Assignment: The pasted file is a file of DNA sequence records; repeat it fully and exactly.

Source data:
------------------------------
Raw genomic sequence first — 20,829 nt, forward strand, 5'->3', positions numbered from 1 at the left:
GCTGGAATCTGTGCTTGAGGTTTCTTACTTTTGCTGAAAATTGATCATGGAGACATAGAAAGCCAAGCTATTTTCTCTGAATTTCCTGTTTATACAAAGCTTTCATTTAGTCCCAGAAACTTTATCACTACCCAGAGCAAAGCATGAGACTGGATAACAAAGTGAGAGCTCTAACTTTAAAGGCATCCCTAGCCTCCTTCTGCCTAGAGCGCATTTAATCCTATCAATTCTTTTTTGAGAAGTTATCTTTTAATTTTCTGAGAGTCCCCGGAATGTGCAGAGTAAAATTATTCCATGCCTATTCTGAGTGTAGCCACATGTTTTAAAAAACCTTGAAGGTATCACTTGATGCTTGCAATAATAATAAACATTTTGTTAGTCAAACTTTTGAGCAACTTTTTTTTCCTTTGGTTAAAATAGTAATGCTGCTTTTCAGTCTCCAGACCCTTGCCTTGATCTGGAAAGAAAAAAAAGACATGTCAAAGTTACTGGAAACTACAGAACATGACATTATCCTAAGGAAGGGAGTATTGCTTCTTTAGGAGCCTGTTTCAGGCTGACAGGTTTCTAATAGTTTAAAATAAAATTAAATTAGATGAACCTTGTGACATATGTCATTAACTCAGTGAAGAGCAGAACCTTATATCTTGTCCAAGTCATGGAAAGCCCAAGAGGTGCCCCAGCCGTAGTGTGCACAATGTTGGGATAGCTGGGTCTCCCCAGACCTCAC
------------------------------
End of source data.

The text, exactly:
Raw genomic sequence first — 20,829 nt, forward strand, 5'->3', positions numbered from 1 at the left:
GCTGGAATCTGTGCTTGAGGTTTCTTACTTTTGCTGAAAATTGATCATGGAGACATAGAAAGCCAAGCTATTTTCTCTGAATTTCCTGTTTATACAAAGCTTTCATTTAGTCCCAGAAACTTTATCACTACCCAGAGCAAAGCATGAGACTGGATAACAAAGTGAGAGCTCTAACTTTAAAGGCATCCCTAGCCTCCTTCTGCCTAGAGCGCATTTAATCCTATCAATTCTTTTTTGAGAAGTTATCTTTTAATTTTCTGAGAGTCCCCGGAATGTGCAGAGTAAAATTATTCCATGCCTATTCTGAGTGTAGCCACATGTTTTAAAAAACCTTGAAGGTATCACTTGATGCTTGCAATAATAATAAACATTTTGTTAGTCAAACTTTTGAGCAACTTTTTTTTCCTTTGGTTAAAATAGTAATGCTGCTTTTCAGTCTCCAGACCCTTGCCTTGATCTGGAAAGAAAAAAAAGACATGTCAAAGTTACTGGAAACTACAGAACATGACATTATCCTAAGGAAGGGAGTATTGCTTCTTTAGGAGCCTGTTTCAGGCTGACAGGTTTCTAATAGTTTAAAATAAAATTAAATTAGATGAACCTTGTGACATATGTCATTAACTCAGTGAAGAGCAGAACCTTATATCTTGTCCAAGTCATGGAAAGCCCAAGAGGTGCCCCAGCCGTAGTGTGCACAATGTTGGGATAGCTGGGTCTCCCCAGACCTCAC